Used BMW 5 Series 1996 - 2003 review

Category: Executive car

This version of the BMW 5 Series is a jack of all trades and master of most.

BMW 5 Series (96 - 04)
  • BMW 5 Series (96 - 04)
  • BMW 5 Series (96 - 04)
Used BMW 5 Series 1996 - 2003 review
Star rating

What's the used BMW 5 Series saloon like?

The BMW 5 Series is, in a word, brilliant. It outshone every rival during its lifetime and continues to do better than many of today's more up-to-date options.

Whether you're looking to cruise from Cornwall to Caithness or blast down some country lanes, the 5 Series delivers a really stunning drive. Great weight distribution and well-weighted steering mean it's great to be behind the wheel.


This version of the BMW 5 Series is a jack of all trades and master of most.

  • Classy and comfortable
  • Swift
  • Practical
  • Costly to maintain
  • Tight on rear sear space

The 5 Series is smooth and quiet. It's generally very comfortable, too, although larger passengers might find it a bit of a squeeze in the back.

There's no such complaint with the boot, however, which is easily big enough to swallow a good few sets of golf clubs or a family's luggage for a week away.

Equipment levels are better than you might think, and the car has a strong safety record, too, with a creditable four-star rating in Euro NCAP crash tests.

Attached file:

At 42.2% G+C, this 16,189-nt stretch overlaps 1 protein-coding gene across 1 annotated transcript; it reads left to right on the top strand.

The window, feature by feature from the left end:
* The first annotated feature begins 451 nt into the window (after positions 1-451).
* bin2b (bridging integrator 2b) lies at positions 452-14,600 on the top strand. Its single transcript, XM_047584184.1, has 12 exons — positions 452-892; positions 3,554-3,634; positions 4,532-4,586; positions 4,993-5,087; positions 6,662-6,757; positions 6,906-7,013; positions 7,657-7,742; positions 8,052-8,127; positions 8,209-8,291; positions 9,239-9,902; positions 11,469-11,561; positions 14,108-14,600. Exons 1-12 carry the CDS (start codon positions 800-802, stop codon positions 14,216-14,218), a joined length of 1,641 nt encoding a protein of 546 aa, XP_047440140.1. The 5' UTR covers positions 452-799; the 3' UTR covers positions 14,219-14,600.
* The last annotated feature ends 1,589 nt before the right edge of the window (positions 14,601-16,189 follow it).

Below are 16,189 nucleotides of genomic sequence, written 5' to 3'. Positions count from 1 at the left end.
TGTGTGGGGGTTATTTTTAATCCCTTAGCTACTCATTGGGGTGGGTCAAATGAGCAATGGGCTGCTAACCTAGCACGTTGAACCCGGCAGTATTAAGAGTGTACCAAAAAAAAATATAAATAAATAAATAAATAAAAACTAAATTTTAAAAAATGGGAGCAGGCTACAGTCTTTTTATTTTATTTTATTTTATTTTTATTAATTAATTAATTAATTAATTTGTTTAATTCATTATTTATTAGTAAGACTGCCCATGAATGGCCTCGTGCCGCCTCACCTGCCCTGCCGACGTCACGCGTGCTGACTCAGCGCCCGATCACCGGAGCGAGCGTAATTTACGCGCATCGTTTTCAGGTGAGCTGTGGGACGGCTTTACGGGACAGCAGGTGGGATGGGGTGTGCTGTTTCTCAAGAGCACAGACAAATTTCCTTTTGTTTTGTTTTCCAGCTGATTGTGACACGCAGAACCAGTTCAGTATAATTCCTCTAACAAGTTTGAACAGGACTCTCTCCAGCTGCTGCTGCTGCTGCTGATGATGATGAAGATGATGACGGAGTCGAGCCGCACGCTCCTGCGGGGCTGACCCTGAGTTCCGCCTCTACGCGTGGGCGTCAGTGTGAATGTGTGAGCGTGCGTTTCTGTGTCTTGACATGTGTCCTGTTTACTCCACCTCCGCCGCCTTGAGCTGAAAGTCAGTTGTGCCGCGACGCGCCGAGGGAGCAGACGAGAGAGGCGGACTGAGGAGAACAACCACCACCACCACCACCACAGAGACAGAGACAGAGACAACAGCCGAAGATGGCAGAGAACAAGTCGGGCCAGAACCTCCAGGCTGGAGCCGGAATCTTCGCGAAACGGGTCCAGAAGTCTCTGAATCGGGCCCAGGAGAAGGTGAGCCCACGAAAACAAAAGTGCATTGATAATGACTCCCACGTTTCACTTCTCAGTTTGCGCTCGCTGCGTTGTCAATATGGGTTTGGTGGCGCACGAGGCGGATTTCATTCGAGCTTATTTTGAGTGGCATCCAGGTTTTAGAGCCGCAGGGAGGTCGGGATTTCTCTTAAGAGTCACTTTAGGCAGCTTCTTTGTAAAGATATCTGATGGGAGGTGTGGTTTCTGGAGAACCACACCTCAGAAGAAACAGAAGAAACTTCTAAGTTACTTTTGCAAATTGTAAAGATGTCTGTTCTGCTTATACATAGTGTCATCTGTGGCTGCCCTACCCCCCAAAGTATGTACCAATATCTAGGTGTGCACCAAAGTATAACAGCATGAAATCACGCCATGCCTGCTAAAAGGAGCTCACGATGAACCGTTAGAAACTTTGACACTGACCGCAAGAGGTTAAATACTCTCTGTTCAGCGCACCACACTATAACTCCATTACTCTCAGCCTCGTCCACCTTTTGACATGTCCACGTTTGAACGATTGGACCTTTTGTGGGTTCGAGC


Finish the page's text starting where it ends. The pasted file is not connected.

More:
Ownership cost

What used BMW 5 Series saloon will I get for my budget?

How much does it cost to run a BMW 5 Series saloon?

Chances are you'll only need deep pockets if you fancy one of the V8 petrols, which drink fuel and cost a fair whack to run.

Otherwise, running costs are pretty much on a par with rivals from Audi and Mercedes. Our fancied 520i does just over 30mpg and is in insurance group 14. Diesels can return more than 40mpg, but insurance premiums jump up.

Repair costs are relatively low, certainly less than you'd expect to hand over to get a Mercedes or Audi back on the road; and that's despite BMW having some of the highest workshop rates. You may well be better off finding a decent independent garage where you could slash that in half.

Don't lose control of your budget and pay for options you don't want, but remember that leather, climate and automatic gearboxes will be popular when you come to sell on.

Our recommendations

Which used BMW 5 Series saloon should I buy?

The silky, fast V8 petrols can be pricey, but you certainly won't be short-changed in opting for one of the excellent six-cylinder motors, which span everything from 150 to 231bhp. In fact, the entry-level 150bhp 520i, uprated to 170bhp in September 2000, is our favourite.

An awesome 400bhp BMW M5 performance saloon is on hand for those with a real thirst for thrills. And, all of the diesels are good, but the 530d is particularly peachy.

Equipment levels aren't too bad – all except the first entry-level cars come with a decent amount of airbags, air-con, alloys, remote locking and electric windows, but models with climate control, leather and an automatic gearbox are far more popular and easier to sell on. SE trim is the best place to start your hunt.

The car was updated in summer 2000 with a new grille and headlights, while two years later a smarter stability control system was fitted.

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